The Resting Place
“And he took one of the stones of the place and put it under his head, and lay down in that place. And he had a dream.”
At this stage in his life, Jacob was not only a restless man, but a godless one. Though he valued spiritual things–the birthright of the family, and the blessing of his father–he used wicked means to attain a good end. He had not yet met his God, or received promises from him, or called upon his name. He had been a man run by lies and cunning; now he was a man on the run, pursued to the death by his murder-minded brother, Esau.
But here at Bethel–hungry, exhausted, and scared–Jacob lay his head down. The Hebrew says, “And he put a rock at his head place.” What a picture this is, and what a comfort, not only to Jacob, but to all his seed!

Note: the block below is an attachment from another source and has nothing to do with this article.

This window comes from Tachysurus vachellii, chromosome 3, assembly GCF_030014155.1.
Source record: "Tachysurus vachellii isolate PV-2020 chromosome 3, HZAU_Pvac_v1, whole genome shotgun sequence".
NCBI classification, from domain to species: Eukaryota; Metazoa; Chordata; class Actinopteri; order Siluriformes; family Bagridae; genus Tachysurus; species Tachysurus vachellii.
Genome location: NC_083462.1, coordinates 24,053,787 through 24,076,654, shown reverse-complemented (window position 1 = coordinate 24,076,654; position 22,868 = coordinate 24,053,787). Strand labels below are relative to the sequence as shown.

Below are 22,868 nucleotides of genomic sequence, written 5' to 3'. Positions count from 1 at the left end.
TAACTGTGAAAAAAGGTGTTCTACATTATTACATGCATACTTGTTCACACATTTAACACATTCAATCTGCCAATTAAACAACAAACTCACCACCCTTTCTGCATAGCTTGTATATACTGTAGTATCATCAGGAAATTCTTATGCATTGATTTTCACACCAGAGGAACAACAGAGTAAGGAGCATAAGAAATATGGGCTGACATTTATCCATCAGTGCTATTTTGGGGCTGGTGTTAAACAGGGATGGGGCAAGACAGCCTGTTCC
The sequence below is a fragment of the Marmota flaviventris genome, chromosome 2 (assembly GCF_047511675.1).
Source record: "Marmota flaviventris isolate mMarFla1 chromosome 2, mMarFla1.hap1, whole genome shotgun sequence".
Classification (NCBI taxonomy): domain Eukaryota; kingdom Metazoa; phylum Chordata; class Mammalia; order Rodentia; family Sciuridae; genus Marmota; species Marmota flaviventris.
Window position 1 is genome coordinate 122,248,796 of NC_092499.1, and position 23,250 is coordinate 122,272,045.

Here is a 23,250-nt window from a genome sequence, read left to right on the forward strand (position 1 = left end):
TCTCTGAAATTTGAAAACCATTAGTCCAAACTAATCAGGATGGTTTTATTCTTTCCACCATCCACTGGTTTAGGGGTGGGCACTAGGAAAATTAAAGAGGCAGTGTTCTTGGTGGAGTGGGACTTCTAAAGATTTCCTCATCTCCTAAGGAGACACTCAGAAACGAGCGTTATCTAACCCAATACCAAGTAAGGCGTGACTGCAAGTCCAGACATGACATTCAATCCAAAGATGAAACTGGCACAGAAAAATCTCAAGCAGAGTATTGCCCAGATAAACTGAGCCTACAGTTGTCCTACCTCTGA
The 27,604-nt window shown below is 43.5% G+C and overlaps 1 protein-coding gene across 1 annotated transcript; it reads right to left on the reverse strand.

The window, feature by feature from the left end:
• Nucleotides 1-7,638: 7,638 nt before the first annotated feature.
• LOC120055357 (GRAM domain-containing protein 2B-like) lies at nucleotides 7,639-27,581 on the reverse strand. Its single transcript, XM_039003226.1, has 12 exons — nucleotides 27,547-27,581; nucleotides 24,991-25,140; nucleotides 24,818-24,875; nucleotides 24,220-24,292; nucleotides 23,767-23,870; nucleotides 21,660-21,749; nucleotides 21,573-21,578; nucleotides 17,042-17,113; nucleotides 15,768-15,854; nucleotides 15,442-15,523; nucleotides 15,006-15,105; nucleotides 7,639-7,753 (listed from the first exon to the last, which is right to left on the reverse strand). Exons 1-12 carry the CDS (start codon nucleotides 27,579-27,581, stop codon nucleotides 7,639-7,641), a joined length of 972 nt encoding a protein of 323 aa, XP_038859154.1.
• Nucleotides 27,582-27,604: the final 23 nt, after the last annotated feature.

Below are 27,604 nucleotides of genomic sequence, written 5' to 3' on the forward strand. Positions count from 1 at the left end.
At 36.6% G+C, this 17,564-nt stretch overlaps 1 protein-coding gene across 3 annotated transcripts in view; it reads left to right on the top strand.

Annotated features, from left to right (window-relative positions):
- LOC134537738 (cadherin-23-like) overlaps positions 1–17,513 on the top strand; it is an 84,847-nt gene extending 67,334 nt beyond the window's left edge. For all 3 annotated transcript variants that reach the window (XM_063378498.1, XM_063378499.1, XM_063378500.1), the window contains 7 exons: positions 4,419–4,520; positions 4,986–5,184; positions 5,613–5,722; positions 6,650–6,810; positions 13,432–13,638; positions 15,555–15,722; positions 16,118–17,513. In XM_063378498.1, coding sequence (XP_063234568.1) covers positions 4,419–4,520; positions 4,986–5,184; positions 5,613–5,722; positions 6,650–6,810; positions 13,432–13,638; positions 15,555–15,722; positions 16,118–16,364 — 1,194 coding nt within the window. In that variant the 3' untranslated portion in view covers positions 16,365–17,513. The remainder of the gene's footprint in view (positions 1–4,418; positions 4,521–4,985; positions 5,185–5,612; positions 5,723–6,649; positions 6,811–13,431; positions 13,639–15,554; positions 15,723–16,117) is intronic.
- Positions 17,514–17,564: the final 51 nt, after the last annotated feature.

For the rock is Christ. And the great promise of our text is that for those who put him at their head place and rest their head upon him, they will dream. They will see God.
But how, exactly, does one rest his head upon Christ?
My answer is three-fold.
First, he rests completely upon the finished work of Christ–his righteous life and atoning death–for his justification and salvation, putting no trust whatsoever in his own works.
Secondly, he rests upon the Word of God, and especially the New Testament, saturating himself with its promises and commandments, so that he might every-increasingly live according to them.
Finally, he rests upon the Spirit of God, who brings the Word to life, enabling him not only to live by it, but even more importantly, to behold and delight in the One who is the great Ladder joining heaven and earth, the divine Head of all the angels, the very House of God, and the Gateway to our Father in heaven.
Yes, saints who know to rest their heads upon Christ will become what they so deeply desire to be, and what God created them to be: Dreamers, seers, and worshipers; men and women who know that, of a truth, God is in this place.